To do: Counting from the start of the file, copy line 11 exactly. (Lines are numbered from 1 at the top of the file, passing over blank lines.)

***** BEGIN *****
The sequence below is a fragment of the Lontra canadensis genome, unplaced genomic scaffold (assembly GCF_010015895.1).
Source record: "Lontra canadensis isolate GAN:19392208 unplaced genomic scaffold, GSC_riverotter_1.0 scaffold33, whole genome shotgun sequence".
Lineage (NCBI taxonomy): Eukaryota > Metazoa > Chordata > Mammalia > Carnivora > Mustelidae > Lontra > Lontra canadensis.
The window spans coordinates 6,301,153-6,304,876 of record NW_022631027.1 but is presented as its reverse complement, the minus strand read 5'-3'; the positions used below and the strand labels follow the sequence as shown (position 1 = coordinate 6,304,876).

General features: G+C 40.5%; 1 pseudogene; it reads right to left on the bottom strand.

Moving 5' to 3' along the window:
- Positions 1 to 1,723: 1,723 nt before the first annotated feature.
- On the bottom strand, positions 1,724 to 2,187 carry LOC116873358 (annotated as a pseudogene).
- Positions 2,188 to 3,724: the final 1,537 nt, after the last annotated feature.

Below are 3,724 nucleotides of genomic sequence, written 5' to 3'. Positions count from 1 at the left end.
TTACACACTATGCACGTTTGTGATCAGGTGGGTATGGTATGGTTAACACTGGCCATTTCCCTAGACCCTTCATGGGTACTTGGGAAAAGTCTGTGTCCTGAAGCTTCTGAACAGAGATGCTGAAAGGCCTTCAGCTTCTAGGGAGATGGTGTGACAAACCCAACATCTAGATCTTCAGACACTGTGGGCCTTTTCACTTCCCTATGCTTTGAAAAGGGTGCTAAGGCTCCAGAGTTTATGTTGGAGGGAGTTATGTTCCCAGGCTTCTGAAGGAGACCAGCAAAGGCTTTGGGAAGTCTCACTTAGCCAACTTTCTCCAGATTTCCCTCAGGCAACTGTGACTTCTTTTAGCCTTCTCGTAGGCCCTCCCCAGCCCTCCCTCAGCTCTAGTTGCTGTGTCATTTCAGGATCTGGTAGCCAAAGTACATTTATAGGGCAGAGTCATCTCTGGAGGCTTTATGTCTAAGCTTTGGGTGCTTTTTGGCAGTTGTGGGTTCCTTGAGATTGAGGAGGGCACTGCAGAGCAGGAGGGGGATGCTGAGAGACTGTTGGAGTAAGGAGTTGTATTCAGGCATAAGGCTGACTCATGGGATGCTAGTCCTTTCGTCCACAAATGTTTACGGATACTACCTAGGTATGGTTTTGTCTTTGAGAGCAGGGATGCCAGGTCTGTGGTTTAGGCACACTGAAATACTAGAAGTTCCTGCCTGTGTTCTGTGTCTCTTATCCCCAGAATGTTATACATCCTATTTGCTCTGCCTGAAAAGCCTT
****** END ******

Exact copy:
TTACACACTATGCACGTTTGTGATCAGGTGGGTATGGTATGGTTAACACTGGCCATTTCCCTAGACCCTTCATGGGTACTTGGGAAAAGTCTGTGTCCTGAAGCTTCTGAACAGAGATGCTGAAAGGCCTTCAGCTTCTAGGGAGATGGTGTGACAAACCCAACATCTAGATCTTCAGACACTGTGGGCCTTTTCACTTCCCTATGCTTTGAAAAGGGTGCTAAGGCTCCAGAGTTTATGTTGGAGGGAGTTATGTTCCCAGGCTTCTGAAGGAGACCAGCAAAGGCTTTGGGAAGTCTCACTTAGCCAACTTTCTCCAGATTTCCCTCAGGCAACTGTGACTTCTTTTAGCCTTCTCGTAGGCCCTCCCCAGCCCTCCCTCAGCTCTAGTTGCTGTGTCATTTCAGGATCTGGTAGCCAAAGTACATTTATAGGGCAGAGTCATCTCTGGAGGCTTTATGTCTAAGCTTTGGGTGCTTTTTGGCAGTTGTGGGTTCCTTGAGATTGAGGAGGGCACTGCAGAGCAGGAGGGGGATGCTGAGAGACTGTTGGAGTAAGGAGTTGTATTCAGGCATAAGGCTGACTCATGGGATGCTAGTCCTTTCGTCCACAAATGTTTACGGATACTACCTAGGTATGGTTTTGTCTTTGAGAGCAGGGATGCCAGGTCTGTGGTTTAGGCACACTGAAATACTAGAAGTTCCTGCCTGTGTTCTGTGTCTCTTATCCCCAGAATGTTATACATCCTATTTGCTCTGCCTGAAAAGCCTT